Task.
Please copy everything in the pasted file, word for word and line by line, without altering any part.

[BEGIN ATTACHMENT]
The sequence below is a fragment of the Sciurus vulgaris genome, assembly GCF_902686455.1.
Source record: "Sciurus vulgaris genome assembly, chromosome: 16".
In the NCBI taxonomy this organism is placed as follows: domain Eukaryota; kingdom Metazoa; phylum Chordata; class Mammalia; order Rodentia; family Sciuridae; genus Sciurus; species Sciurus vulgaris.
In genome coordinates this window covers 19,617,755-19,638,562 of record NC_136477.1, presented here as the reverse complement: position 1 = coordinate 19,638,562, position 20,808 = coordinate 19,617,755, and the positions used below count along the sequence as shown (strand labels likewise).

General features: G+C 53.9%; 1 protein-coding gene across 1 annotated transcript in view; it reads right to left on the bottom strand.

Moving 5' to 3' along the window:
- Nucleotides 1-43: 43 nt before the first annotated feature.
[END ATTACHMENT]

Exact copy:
The sequence below is a fragment of the Sciurus vulgaris genome, assembly GCF_902686455.1.
Source record: "Sciurus vulgaris genome assembly, chromosome: 16".
In the NCBI taxonomy this organism is placed as follows: domain Eukaryota; kingdom Metazoa; phylum Chordata; class Mammalia; order Rodentia; family Sciuridae; genus Sciurus; species Sciurus vulgaris.
In genome coordinates this window covers 19,617,755-19,638,562 of record NC_136477.1, presented here as the reverse complement: position 1 = coordinate 19,638,562, position 20,808 = coordinate 19,617,755, and the positions used below count along the sequence as shown (strand labels likewise).

General features: G+C 53.9%; 1 protein-coding gene across 1 annotated transcript in view; it reads right to left on the bottom strand.

Moving 5' to 3' along the window:
- Nucleotides 1-43: 43 nt before the first annotated feature.